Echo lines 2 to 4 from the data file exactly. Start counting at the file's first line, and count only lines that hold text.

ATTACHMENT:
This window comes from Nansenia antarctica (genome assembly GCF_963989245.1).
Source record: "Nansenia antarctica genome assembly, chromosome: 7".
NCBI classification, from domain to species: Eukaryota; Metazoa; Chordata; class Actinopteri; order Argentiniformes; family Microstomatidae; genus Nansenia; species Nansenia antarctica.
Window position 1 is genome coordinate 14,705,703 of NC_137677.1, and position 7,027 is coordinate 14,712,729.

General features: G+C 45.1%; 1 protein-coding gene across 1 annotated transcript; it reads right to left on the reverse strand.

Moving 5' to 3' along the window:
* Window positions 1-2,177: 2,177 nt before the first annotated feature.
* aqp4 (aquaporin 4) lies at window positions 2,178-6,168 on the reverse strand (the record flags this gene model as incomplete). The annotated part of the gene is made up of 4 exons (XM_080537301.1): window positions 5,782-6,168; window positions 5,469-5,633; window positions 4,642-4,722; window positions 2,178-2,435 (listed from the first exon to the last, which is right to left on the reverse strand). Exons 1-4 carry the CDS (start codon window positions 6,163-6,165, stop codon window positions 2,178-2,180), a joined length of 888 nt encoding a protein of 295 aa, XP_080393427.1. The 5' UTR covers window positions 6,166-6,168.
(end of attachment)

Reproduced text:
Source record: "Nansenia antarctica genome assembly, chromosome: 7".
NCBI classification, from domain to species: Eukaryota; Metazoa; Chordata; class Actinopteri; order Argentiniformes; family Microstomatidae; genus Nansenia; species Nansenia antarctica.
Window position 1 is genome coordinate 14,705,703 of NC_137677.1, and position 7,027 is coordinate 14,712,729.